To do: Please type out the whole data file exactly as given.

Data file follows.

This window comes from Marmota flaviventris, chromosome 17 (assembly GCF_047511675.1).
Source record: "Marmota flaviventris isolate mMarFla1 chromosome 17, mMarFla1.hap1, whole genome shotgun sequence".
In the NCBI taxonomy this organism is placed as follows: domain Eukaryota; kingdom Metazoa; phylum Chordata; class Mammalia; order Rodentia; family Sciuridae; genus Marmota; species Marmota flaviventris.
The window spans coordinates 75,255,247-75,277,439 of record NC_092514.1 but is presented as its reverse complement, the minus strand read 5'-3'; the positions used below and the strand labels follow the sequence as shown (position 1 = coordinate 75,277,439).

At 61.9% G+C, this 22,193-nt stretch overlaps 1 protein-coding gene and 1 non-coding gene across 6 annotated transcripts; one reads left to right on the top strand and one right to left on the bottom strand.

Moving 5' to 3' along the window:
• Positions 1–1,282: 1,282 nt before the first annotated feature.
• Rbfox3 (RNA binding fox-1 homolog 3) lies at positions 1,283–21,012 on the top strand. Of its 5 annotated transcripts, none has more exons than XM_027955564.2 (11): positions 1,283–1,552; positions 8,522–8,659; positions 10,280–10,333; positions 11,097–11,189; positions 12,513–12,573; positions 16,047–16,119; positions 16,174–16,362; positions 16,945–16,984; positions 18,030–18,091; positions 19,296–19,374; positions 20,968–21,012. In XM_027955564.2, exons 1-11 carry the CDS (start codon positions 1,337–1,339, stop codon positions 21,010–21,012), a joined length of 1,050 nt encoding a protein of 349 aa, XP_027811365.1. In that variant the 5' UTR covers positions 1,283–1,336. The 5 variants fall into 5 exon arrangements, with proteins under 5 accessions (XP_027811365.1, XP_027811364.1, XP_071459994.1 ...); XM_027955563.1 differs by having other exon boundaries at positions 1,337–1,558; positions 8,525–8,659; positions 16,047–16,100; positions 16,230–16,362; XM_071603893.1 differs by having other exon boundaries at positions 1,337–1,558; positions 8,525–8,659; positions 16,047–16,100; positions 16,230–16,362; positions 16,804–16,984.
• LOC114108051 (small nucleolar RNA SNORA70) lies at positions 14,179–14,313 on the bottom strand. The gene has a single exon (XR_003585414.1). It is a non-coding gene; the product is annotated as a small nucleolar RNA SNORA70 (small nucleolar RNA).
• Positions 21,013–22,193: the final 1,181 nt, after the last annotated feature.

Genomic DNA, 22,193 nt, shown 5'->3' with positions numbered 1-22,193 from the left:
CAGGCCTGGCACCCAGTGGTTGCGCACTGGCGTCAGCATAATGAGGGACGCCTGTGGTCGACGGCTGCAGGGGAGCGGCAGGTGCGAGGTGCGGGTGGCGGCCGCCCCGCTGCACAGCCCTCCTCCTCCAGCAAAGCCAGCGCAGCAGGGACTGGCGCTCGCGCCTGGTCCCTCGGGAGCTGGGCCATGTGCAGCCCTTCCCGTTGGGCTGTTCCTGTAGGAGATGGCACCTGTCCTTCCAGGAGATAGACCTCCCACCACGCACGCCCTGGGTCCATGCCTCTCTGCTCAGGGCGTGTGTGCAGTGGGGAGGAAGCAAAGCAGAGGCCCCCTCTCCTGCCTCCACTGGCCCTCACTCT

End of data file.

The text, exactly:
This window comes from Marmota flaviventris, chromosome 17 (assembly GCF_047511675.1).
Source record: "Marmota flaviventris isolate mMarFla1 chromosome 17, mMarFla1.hap1, whole genome shotgun sequence".
In the NCBI taxonomy this organism is placed as follows: domain Eukaryota; kingdom Metazoa; phylum Chordata; class Mammalia; order Rodentia; family Sciuridae; genus Marmota; species Marmota flaviventris.
The window spans coordinates 75,255,247-75,277,439 of record NC_092514.1 but is presented as its reverse complement, the minus strand read 5'-3'; the positions used below and the strand labels follow the sequence as shown (position 1 = coordinate 75,277,439).

At 61.9% G+C, this 22,193-nt stretch overlaps 1 protein-coding gene and 1 non-coding gene across 6 annotated transcripts; one reads left to right on the top strand and one right to left on the bottom strand.

Moving 5' to 3' along the window:
• Positions 1–1,282: 1,282 nt before the first annotated feature.
• Rbfox3 (RNA binding fox-1 homolog 3) lies at positions 1,283–21,012 on the top strand. Of its 5 annotated transcripts, none has more exons than XM_027955564.2 (11): positions 1,283–1,552; positions 8,522–8,659; positions 10,280–10,333; positions 11,097–11,189; positions 12,513–12,573; positions 16,047–16,119; positions 16,174–16,362; positions 16,945–16,984; positions 18,030–18,091; positions 19,296–19,374; positions 20,968–21,012. In XM_027955564.2, exons 1-11 carry the CDS (start codon positions 1,337–1,339, stop codon positions 21,010–21,012), a joined length of 1,050 nt encoding a protein of 349 aa, XP_027811365.1. In that variant the 5' UTR covers positions 1,283–1,336. The 5 variants fall into 5 exon arrangements, with proteins under 5 accessions (XP_027811365.1, XP_027811364.1, XP_071459994.1 ...); XM_027955563.1 differs by having other exon boundaries at positions 1,337–1,558; positions 8,525–8,659; positions 16,047–16,100; positions 16,230–16,362; XM_071603893.1 differs by having other exon boundaries at positions 1,337–1,558; positions 8,525–8,659; positions 16,047–16,100; positions 16,230–16,362; positions 16,804–16,984.
• LOC114108051 (small nucleolar RNA SNORA70) lies at positions 14,179–14,313 on the bottom strand. The gene has a single exon (XR_003585414.1). It is a non-coding gene; the product is annotated as a small nucleolar RNA SNORA70 (small nucleolar RNA).
• Positions 21,013–22,193: the final 1,181 nt, after the last annotated feature.

Genomic DNA, 22,193 nt, shown 5'->3' with positions numbered 1-22,193 from the left:
CAGGCCTGGCACCCAGTGGTTGCGCACTGGCGTCAGCATAATGAGGGACGCCTGTGGTCGACGGCTGCAGGGGAGCGGCAGGTGCGAGGTGCGGGTGGCGGCCGCCCCGCTGCACAGCCCTCCTCCTCCAGCAAAGCCAGCGCAGCAGGGACTGGCGCTCGCGCCTGGTCCCTCGGGAGCTGGGCCATGTGCAGCCCTTCCCGTTGGGCTGTTCCTGTAGGAGATGGCACCTGTCCTTCCAGGAGATAGACCTCCCACCACGCACGCCCTGGGTCCATGCCTCTCTGCTCAGGGCGTGTGTGCAGTGGGGAGGAAGCAAAGCAGAGGCCCCCTCTCCTGCCTCCACTGGCCCTCACTCT